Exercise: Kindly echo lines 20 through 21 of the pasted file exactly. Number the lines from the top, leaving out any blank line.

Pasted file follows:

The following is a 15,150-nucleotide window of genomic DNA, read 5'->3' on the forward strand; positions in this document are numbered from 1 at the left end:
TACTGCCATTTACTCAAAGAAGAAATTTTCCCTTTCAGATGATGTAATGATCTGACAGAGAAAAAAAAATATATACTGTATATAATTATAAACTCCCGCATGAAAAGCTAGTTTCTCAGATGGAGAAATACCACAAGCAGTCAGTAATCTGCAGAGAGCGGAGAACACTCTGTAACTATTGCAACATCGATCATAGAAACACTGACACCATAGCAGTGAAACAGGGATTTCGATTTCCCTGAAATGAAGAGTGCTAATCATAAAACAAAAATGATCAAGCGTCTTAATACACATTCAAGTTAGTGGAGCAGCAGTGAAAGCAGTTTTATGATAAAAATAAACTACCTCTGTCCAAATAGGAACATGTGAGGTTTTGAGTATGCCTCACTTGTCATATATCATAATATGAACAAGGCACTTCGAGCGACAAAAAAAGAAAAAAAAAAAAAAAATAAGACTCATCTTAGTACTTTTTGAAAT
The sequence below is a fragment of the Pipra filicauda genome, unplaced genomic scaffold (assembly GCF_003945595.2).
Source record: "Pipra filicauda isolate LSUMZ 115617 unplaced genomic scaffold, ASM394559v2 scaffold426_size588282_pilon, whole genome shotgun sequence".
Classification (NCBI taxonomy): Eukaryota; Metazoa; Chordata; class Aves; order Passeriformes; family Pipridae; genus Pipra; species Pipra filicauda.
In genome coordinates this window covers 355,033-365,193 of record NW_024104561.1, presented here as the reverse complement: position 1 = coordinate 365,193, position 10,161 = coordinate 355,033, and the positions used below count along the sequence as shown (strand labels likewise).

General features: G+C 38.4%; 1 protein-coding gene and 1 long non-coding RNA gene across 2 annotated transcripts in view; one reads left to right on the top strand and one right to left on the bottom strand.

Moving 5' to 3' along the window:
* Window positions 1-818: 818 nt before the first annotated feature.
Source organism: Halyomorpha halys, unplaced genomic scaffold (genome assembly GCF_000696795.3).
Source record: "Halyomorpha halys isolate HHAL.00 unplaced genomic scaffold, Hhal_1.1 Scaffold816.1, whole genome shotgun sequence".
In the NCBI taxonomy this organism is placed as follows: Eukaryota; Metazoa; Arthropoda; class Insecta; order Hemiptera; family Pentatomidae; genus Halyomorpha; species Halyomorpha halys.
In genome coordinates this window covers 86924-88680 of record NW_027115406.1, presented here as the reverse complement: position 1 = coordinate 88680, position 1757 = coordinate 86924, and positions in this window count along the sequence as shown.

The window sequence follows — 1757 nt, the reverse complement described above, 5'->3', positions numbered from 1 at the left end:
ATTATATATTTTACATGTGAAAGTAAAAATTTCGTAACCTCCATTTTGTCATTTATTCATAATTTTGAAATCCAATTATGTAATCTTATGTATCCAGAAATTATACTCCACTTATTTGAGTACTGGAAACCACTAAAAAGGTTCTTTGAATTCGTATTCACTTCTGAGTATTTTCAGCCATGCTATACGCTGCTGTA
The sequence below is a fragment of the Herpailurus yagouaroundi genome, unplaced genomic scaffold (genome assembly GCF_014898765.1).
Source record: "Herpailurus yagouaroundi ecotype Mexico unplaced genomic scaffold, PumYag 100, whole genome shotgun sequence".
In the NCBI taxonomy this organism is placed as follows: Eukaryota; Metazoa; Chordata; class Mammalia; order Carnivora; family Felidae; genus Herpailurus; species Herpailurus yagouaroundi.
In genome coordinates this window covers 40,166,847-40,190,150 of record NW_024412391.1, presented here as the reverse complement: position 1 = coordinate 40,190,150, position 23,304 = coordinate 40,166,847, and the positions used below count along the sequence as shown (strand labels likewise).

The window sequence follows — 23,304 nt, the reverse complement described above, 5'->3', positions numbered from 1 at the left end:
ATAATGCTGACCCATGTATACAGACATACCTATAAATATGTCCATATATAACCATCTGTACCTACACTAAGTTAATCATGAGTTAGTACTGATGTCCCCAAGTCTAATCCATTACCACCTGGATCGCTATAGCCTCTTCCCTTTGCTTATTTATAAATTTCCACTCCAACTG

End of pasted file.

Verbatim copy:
The window sequence follows — 23,304 nt, the reverse complement described above, 5'->3', positions numbered from 1 at the left end:
ATAATGCTGACCCATGTATACAGACATACCTATAAATATGTCCATATATAACCATCTGTACCTACACTAAGTTAATCATGAGTTAGTACTGATGTCCCCAAGTCTAATCCATTACCACCTGGATCGCTATAGCCTCTTCCCTTTGCTTATTTATAAATTTCCACTCCAACTG